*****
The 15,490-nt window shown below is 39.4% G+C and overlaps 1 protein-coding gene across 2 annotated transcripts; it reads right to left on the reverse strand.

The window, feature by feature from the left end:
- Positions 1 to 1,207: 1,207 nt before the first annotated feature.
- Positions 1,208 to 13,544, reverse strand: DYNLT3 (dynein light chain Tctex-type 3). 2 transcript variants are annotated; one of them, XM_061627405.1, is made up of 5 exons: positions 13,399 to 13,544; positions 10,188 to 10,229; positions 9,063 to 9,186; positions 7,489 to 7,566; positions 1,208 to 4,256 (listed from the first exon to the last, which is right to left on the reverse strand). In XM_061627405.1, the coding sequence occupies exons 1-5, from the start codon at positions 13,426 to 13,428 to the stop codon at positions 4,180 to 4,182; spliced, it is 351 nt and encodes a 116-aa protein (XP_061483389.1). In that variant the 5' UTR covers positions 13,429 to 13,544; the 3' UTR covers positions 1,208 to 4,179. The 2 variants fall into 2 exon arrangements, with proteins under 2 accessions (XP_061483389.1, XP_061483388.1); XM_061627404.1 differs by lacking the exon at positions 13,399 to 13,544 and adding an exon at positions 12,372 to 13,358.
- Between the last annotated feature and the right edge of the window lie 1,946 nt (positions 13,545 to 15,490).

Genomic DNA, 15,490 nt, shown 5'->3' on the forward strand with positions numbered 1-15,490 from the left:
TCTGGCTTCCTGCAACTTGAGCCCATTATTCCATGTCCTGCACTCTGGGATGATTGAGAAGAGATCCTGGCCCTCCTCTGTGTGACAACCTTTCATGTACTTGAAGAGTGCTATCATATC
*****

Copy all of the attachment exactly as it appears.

The 15,490-nt window shown below is 39.4% G+C and overlaps 1 protein-coding gene across 2 annotated transcripts; it reads right to left on the reverse strand.

The window, feature by feature from the left end:
- Positions 1 to 1,207: 1,207 nt before the first annotated feature.
- Positions 1,208 to 13,544, reverse strand: DYNLT3 (dynein light chain Tctex-type 3). 2 transcript variants are annotated; one of them, XM_061627405.1, is made up of 5 exons: positions 13,399 to 13,544; positions 10,188 to 10,229; positions 9,063 to 9,186; positions 7,489 to 7,566; positions 1,208 to 4,256 (listed from the first exon to the last, which is right to left on the reverse strand). In XM_061627405.1, the coding sequence occupies exons 1-5, from the start codon at positions 13,426 to 13,428 to the stop codon at positions 4,180 to 4,182; spliced, it is 351 nt and encodes a 116-aa protein (XP_061483389.1). In that variant the 5' UTR covers positions 13,429 to 13,544; the 3' UTR covers positions 1,208 to 4,179. The 2 variants fall into 2 exon arrangements, with proteins under 2 accessions (XP_061483389.1, XP_061483388.1); XM_061627404.1 differs by lacking the exon at positions 13,399 to 13,544 and adding an exon at positions 12,372 to 13,358.
- Between the last annotated feature and the right edge of the window lie 1,946 nt (positions 13,545 to 15,490).

Genomic DNA, 15,490 nt, shown 5'->3' on the forward strand with positions numbered 1-15,490 from the left:
TCTGGCTTCCTGCAACTTGAGCCCATTATTCCATGTCCTGCACTCTGGGATGATTGAGAAGAGATCCTGGCCCTCCTCTGTGTGACAACCTTTCATGTACTTGAAGAGTGCTATCATATC